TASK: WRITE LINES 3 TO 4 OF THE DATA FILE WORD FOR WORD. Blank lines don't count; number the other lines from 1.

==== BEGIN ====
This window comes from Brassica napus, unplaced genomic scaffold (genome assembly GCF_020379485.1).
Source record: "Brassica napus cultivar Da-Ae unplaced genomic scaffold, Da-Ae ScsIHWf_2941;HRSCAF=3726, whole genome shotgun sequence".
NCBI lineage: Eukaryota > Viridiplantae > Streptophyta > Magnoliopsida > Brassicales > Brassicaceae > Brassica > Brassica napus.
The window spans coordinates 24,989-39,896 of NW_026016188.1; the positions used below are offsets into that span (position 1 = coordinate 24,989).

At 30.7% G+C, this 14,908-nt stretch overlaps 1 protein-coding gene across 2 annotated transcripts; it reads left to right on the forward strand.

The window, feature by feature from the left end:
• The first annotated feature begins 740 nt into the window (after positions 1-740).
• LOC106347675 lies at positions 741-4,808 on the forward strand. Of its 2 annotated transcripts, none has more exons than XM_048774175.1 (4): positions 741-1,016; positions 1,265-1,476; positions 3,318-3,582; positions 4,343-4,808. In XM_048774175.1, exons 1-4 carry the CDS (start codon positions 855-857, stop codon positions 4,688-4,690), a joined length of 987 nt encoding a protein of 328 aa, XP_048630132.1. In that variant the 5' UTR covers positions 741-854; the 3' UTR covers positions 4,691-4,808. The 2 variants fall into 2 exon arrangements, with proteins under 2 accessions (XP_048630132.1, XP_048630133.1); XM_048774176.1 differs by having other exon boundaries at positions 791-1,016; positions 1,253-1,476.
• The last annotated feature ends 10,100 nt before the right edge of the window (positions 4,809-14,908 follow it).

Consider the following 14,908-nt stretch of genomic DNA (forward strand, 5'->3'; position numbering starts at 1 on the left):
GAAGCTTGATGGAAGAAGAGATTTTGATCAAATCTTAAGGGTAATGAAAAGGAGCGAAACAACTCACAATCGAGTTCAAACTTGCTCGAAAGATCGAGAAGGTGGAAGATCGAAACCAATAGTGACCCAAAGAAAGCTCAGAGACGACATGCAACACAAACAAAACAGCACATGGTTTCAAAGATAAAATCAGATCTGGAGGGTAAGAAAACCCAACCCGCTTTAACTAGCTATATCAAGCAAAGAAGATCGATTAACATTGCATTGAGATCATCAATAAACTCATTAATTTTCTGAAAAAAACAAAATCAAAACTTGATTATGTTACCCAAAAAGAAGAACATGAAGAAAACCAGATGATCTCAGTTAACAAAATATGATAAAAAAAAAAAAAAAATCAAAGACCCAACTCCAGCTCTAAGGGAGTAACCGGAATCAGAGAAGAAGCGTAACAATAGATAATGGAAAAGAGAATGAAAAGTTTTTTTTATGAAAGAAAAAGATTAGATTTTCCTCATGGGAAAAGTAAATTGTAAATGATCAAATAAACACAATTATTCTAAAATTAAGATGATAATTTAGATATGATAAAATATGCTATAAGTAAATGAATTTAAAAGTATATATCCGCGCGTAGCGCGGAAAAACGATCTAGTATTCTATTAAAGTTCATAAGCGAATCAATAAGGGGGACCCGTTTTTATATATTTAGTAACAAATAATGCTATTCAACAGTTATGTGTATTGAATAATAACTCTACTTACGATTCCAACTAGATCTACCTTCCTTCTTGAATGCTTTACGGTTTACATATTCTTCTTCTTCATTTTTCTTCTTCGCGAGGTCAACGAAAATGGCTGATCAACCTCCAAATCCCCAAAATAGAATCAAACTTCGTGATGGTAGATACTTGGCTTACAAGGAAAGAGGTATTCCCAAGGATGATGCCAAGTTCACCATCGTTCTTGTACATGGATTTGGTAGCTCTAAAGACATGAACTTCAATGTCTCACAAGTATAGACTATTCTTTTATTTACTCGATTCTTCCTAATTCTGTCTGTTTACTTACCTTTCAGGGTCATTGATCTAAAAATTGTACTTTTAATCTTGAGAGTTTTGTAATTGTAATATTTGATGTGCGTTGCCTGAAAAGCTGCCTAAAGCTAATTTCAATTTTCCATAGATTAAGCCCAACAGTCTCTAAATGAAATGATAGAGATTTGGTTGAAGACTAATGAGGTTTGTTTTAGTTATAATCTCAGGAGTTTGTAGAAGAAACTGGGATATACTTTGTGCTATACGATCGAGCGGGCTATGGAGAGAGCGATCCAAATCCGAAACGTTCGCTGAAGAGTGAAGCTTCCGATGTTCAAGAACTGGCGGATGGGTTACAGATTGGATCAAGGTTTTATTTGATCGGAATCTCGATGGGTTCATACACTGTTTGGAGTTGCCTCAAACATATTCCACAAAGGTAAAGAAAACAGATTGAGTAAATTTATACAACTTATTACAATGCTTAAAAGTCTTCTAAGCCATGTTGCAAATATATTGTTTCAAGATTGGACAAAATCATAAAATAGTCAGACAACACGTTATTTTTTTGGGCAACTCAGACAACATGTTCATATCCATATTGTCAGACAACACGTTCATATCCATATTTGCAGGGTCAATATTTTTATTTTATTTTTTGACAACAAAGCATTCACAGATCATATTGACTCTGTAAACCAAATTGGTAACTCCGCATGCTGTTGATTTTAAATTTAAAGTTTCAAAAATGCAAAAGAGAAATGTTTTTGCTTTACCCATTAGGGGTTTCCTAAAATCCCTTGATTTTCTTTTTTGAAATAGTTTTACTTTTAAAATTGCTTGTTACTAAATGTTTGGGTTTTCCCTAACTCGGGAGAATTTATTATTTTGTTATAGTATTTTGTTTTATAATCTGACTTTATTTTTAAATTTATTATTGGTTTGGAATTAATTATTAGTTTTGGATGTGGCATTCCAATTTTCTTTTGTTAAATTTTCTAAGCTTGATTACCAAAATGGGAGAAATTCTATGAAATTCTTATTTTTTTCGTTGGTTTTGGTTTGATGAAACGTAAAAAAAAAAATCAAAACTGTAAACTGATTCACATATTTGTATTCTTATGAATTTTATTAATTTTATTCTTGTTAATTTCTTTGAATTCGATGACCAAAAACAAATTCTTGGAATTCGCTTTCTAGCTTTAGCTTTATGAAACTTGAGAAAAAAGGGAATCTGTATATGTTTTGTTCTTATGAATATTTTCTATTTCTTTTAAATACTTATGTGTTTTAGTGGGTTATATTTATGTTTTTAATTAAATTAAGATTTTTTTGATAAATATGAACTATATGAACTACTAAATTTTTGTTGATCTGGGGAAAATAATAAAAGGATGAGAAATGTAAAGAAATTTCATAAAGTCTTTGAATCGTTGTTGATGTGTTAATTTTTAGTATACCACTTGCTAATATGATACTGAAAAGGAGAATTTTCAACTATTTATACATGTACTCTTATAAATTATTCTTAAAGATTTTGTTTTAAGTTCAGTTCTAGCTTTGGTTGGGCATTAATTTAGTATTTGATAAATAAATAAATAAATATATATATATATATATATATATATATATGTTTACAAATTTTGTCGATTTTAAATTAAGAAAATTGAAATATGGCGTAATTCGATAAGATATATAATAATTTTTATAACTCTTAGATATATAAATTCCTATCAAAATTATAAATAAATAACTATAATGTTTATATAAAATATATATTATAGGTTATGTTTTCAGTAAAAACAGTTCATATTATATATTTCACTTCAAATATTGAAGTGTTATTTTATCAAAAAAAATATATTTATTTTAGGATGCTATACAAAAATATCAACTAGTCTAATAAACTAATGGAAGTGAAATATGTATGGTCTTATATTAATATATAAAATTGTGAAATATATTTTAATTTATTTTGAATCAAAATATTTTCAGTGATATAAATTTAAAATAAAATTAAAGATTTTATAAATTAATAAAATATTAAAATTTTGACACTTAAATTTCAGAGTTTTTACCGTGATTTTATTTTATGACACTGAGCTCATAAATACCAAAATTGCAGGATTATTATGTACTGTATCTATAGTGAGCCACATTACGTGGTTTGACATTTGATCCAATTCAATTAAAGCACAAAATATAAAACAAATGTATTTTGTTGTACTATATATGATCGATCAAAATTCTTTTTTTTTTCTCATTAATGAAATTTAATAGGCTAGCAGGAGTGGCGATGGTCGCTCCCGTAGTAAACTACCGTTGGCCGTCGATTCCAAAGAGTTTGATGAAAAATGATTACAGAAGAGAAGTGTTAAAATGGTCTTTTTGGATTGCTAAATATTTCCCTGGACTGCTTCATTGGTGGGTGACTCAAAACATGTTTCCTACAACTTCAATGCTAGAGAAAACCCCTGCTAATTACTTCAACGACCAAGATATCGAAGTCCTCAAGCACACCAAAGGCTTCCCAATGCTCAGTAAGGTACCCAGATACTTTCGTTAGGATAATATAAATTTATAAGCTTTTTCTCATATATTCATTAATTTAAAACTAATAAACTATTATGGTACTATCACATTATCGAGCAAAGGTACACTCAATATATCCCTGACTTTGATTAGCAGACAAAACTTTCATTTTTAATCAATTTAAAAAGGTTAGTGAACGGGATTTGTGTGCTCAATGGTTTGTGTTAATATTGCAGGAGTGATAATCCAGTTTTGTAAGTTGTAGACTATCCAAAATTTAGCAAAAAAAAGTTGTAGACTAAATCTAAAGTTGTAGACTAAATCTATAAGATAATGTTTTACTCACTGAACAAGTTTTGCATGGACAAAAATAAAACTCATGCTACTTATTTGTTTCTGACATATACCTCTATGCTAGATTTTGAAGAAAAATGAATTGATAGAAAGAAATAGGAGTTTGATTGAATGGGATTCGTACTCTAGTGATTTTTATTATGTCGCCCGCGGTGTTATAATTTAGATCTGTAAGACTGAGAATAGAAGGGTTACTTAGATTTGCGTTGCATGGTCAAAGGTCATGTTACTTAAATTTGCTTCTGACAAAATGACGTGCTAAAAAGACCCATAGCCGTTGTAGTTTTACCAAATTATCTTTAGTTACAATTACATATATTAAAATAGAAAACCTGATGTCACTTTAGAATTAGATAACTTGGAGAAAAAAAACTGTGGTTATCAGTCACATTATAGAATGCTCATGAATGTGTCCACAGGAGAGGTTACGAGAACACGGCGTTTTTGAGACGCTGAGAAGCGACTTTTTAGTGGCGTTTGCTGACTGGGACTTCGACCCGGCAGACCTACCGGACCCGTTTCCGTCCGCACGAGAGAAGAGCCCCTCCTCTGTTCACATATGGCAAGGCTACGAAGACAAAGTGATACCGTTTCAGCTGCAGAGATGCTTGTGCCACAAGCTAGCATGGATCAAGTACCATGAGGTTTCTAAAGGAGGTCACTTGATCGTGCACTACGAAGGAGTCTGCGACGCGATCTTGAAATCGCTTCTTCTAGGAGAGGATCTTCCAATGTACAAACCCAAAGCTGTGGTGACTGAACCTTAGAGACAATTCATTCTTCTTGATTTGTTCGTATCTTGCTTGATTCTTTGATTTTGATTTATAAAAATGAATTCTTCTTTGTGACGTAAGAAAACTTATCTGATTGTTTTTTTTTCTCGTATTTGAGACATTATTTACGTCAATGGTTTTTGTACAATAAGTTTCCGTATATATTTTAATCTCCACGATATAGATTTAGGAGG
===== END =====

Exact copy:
NCBI lineage: Eukaryota > Viridiplantae > Streptophyta > Magnoliopsida > Brassicales > Brassicaceae > Brassica > Brassica napus.
The window spans coordinates 24,989-39,896 of NW_026016188.1; the positions used below are offsets into that span (position 1 = coordinate 24,989).